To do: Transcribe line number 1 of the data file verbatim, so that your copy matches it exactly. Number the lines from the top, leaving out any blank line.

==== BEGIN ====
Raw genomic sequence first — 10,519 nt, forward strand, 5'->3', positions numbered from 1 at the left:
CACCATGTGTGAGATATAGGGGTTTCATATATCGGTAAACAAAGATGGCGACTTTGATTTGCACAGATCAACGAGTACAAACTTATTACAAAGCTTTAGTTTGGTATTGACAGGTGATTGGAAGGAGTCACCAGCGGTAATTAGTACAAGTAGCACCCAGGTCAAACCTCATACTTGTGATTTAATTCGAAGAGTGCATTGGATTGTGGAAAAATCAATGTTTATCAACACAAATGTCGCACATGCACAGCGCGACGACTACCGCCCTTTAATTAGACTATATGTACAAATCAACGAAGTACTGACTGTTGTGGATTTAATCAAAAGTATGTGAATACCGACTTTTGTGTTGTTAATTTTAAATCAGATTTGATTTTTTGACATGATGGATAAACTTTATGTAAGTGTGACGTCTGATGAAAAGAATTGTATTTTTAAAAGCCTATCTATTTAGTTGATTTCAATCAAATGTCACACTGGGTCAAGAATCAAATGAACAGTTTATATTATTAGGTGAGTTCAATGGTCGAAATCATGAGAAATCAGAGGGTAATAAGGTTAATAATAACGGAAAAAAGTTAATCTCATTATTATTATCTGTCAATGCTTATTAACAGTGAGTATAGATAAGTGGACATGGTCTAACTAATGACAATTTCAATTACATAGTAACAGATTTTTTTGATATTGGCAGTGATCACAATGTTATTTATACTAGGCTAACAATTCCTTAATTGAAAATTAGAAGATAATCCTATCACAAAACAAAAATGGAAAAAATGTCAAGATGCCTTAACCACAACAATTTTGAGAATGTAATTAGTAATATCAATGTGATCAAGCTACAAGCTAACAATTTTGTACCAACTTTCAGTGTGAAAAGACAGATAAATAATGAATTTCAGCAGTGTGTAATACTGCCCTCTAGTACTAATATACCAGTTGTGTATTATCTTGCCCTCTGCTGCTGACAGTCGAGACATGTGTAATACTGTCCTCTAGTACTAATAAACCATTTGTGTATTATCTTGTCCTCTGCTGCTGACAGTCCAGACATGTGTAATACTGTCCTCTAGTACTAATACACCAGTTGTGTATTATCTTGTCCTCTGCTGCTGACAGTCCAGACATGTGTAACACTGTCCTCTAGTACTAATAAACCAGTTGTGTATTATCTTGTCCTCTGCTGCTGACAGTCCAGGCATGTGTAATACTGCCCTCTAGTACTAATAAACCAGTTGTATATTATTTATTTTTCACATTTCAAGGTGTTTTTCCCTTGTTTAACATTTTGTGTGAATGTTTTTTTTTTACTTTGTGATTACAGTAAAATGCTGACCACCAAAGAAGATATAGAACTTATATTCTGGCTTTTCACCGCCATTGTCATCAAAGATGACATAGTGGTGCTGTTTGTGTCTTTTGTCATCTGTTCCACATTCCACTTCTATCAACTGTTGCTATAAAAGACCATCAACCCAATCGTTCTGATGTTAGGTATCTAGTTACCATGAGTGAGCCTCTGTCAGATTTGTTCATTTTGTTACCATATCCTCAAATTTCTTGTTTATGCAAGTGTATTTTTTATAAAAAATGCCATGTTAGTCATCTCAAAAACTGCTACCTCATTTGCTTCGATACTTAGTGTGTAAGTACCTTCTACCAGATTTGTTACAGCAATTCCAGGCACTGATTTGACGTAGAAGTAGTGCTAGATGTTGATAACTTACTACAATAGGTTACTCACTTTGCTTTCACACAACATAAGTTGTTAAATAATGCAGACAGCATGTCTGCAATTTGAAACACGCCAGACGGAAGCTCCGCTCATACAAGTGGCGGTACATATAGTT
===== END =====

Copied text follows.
Raw genomic sequence first — 10,519 nt, forward strand, 5'->3', positions numbered from 1 at the left: